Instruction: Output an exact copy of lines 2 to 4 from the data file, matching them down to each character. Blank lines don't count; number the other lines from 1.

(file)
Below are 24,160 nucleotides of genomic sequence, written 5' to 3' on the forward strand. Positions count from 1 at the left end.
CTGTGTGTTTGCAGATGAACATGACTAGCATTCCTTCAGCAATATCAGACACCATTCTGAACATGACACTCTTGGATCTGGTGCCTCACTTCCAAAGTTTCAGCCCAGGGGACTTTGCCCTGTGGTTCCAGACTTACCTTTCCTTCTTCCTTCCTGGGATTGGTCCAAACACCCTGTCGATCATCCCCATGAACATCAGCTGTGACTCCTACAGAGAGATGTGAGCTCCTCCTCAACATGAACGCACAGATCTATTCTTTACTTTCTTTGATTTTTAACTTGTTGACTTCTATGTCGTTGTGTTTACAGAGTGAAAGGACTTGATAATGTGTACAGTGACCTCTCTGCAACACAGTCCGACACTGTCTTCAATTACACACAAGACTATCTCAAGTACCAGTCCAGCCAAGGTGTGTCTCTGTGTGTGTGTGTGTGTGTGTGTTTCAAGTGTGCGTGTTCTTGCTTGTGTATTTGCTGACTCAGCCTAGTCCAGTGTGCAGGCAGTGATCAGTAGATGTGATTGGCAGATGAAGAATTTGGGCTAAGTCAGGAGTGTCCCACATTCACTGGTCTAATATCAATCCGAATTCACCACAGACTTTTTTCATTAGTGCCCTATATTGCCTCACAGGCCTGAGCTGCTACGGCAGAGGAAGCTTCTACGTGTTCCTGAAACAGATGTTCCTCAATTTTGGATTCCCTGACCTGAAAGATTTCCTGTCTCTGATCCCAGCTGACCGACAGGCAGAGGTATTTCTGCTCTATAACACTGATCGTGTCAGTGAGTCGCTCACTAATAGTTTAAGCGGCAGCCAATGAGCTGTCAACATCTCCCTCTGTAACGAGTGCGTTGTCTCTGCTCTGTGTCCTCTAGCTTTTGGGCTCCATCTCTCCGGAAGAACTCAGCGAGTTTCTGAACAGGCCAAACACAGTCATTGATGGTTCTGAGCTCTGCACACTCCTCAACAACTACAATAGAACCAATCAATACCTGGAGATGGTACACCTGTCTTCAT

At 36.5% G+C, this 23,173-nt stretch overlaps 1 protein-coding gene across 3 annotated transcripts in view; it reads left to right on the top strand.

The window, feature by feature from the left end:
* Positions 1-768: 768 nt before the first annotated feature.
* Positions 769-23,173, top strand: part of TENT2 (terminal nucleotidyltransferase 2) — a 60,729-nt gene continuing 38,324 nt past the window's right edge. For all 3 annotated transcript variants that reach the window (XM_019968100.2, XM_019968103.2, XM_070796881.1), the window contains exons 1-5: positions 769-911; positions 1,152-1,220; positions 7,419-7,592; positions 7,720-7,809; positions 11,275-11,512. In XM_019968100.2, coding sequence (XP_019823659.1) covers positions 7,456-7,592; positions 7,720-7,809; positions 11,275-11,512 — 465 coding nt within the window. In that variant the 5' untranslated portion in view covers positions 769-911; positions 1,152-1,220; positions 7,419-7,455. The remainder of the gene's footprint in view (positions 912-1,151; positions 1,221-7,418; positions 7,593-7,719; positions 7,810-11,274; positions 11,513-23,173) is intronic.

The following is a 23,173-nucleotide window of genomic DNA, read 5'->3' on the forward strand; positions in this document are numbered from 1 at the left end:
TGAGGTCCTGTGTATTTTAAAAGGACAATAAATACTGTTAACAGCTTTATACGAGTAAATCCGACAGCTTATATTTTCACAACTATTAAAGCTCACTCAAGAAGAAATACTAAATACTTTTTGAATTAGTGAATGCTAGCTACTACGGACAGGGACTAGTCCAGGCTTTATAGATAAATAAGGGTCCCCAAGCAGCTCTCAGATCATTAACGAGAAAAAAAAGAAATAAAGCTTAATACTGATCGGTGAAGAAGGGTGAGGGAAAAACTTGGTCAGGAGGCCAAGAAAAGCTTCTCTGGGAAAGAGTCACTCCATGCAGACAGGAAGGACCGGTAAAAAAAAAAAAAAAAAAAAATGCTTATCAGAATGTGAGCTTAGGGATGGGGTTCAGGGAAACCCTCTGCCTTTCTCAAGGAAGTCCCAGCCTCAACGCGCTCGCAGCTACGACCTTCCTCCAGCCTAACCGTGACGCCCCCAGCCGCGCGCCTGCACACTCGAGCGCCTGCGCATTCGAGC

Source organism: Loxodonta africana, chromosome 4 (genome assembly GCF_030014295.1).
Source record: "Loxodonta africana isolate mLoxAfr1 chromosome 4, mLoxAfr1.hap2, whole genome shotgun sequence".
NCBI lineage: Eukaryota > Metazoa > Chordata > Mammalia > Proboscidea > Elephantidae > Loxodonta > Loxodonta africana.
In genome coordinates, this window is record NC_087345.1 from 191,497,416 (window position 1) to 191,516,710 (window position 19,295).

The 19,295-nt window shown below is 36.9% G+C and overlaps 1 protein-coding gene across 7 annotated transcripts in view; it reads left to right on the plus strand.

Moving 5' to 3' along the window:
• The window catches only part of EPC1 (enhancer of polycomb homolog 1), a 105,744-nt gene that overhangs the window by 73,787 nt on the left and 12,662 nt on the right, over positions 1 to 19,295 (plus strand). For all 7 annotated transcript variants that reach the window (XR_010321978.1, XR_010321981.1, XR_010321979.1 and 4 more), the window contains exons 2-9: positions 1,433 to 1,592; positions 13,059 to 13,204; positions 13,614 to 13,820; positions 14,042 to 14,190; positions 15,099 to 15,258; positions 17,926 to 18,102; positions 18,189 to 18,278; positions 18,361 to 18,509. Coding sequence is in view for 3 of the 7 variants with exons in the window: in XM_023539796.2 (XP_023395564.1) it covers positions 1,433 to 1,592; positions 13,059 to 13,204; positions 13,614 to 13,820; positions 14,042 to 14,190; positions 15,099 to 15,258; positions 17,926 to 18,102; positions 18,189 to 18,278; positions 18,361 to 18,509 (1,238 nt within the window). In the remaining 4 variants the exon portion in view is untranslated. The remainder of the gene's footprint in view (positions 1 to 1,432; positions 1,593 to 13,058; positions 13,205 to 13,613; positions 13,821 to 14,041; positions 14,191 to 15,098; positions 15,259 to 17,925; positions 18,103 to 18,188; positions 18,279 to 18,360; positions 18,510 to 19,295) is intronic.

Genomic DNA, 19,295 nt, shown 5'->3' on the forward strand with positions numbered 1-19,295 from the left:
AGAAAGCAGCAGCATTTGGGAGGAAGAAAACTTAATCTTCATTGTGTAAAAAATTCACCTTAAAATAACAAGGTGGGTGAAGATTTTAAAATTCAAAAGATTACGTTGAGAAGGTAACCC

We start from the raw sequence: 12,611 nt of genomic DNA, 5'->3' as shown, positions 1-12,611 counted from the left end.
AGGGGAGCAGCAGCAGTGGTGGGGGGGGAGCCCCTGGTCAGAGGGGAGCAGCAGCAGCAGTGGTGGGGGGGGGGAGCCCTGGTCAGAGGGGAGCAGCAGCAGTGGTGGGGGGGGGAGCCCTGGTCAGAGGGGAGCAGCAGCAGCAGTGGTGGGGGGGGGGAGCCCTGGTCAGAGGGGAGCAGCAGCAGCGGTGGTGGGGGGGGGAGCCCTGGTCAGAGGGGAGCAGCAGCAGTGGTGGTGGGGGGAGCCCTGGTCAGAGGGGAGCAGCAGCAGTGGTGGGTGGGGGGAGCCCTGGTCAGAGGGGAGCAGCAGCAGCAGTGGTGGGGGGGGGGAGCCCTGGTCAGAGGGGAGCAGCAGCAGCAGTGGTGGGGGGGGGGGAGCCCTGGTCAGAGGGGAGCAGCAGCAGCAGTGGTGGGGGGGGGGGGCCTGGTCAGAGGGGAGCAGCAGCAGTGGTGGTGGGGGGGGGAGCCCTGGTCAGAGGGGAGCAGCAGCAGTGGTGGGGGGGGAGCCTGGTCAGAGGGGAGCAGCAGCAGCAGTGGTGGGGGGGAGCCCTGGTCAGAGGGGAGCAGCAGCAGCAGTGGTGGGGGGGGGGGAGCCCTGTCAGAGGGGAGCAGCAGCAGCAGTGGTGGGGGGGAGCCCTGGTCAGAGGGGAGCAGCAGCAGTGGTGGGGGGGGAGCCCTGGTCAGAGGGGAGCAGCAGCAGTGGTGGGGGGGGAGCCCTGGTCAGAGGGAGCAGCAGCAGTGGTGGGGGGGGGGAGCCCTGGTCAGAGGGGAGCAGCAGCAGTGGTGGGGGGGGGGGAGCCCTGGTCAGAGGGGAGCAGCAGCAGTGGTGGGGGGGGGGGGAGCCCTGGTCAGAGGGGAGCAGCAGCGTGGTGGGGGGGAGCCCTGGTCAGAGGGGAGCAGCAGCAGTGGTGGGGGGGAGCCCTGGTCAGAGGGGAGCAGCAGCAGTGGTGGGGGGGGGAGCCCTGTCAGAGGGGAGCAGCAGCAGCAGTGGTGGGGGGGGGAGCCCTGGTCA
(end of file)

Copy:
CTGTGTGTTTGCAGATGAACATGACTAGCATTCCTTCAGCAATATCAGACACCATTCTGAACATGACACTCTTGGATCTGGTGCCTCACTTCCAAAGTTTCAGCCCAGGGGACTTTGCCCTGTGGTTCCAGACTTACCTTTCCTTCTTCCTTCCTGGGATTGGTCCAAACACCCTGTCGATCATCCCCATGAACATCAGCTGTGACTCCTACAGAGAGATGTGAGCTCCTCCTCAACATGAACGCACAGATCTATTCTTTACTTTCTTTGATTTTTAACTTGTTGACTTCTATGTCGTTGTGTTTACAGAGTGAAAGGACTTGATAATGTGTACAGTGACCTCTCTGCAACACAGTCCGACACTGTCTTCAATTACACACAAGACTATCTCAAGTACCAGTCCAGCCAAGGTGTGTCTCTGTGTGTGTGTGTGTGTGTGTGTTTCAAGTGTGCGTGTTCTTGCTTGTGTATTTGCTGACTCAGCCTAGTCCAGTGTGCAGGCAGTGATCAGTAGATGTGATTGGCAGATGAAGAATTTGGGCTAAGTCAGGAGTGTCCCACATTCACTGGTCTAATATCAATCCGAATTCACCACAGACTTTTTTCATTAGTGCCCTATATTGCCTCACAGGCCTGAGCTGCTACGGCAGAGGAAGCTTCTACGTGTTCCTGAAACAGATGTTCCTCAATTTTGGATTCCCTGACCTGAAAGATTTCCTGTCTCTGATCCCAGCTGACCGACAGGCAGAGGTATTTCTGCTCTATAACACTGATCGTGTCAGTGAGTCGCTCACTAATAGTTTAAGCGGCAGCCAATGAGCTGTCAACATCTCCCTCTGTAACGAGTGCGTTGTCTCTGCTCTGTGTCCTCTAGCTTTTGGGCTCCATCTCTCCGGAAGAACTCAGCGAGTTTCTGAACAGGCCAAACACAGTCATTGATGGTTCTGAGCTCTGCACACTCCTCAACAACTACAATAGAACCAATCAATACCTGGAGATGGTACACCTGTCTTCAT

At 36.5% G+C, this 23,173-nt stretch overlaps 1 protein-coding gene across 3 annotated transcripts in view; it reads left to right on the top strand.

The window, feature by feature from the left end: